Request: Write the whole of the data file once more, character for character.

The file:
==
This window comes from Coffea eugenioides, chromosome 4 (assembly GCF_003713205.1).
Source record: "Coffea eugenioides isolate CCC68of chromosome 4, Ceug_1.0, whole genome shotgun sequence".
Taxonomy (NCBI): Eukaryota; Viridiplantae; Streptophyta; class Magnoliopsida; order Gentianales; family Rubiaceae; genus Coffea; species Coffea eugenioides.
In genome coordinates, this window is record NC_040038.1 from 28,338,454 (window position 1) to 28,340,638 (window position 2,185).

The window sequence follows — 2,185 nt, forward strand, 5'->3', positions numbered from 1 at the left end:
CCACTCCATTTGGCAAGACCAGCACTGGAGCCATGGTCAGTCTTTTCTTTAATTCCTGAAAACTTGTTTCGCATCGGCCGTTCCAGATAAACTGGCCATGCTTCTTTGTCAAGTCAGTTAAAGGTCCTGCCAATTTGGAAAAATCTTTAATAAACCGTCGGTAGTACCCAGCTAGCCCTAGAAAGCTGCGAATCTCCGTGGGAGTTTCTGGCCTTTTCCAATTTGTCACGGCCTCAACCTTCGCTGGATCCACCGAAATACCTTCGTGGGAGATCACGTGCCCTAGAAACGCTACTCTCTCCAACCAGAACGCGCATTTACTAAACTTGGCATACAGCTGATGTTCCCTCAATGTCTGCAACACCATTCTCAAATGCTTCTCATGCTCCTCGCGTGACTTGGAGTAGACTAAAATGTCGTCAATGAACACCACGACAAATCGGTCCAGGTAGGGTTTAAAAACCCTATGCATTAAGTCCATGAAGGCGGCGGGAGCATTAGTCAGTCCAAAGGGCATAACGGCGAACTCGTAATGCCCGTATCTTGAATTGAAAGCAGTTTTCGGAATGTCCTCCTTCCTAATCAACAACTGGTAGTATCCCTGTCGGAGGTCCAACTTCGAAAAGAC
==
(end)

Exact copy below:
This window comes from Coffea eugenioides, chromosome 4 (assembly GCF_003713205.1).
Source record: "Coffea eugenioides isolate CCC68of chromosome 4, Ceug_1.0, whole genome shotgun sequence".
Taxonomy (NCBI): Eukaryota; Viridiplantae; Streptophyta; class Magnoliopsida; order Gentianales; family Rubiaceae; genus Coffea; species Coffea eugenioides.
In genome coordinates, this window is record NC_040038.1 from 28,338,454 (window position 1) to 28,340,638 (window position 2,185).

The window sequence follows — 2,185 nt, forward strand, 5'->3', positions numbered from 1 at the left end:
CCACTCCATTTGGCAAGACCAGCACTGGAGCCATGGTCAGTCTTTTCTTTAATTCCTGAAAACTTGTTTCGCATCGGCCGTTCCAGATAAACTGGCCATGCTTCTTTGTCAAGTCAGTTAAAGGTCCTGCCAATTTGGAAAAATCTTTAATAAACCGTCGGTAGTACCCAGCTAGCCCTAGAAAGCTGCGAATCTCCGTGGGAGTTTCTGGCCTTTTCCAATTTGTCACGGCCTCAACCTTCGCTGGATCCACCGAAATACCTTCGTGGGAGATCACGTGCCCTAGAAACGCTACTCTCTCCAACCAGAACGCGCATTTACTAAACTTGGCATACAGCTGATGTTCCCTCAATGTCTGCAACACCATTCTCAAATGCTTCTCATGCTCCTCGCGTGACTTGGAGTAGACTAAAATGTCGTCAATGAACACCACGACAAATCGGTCCAGGTAGGGTTTAAAAACCCTATGCATTAAGTCCATGAAGGCGGCGGGAGCATTAGTCAGTCCAAAGGGCATAACGGCGAACTCGTAATGCCCGTATCTTGAATTGAAAGCAGTTTTCGGAATGTCCTCCTTCCTAATCAACAACTGGTAGTATCCCTGTCGGAGGTCCAACTTCGAAAAGAC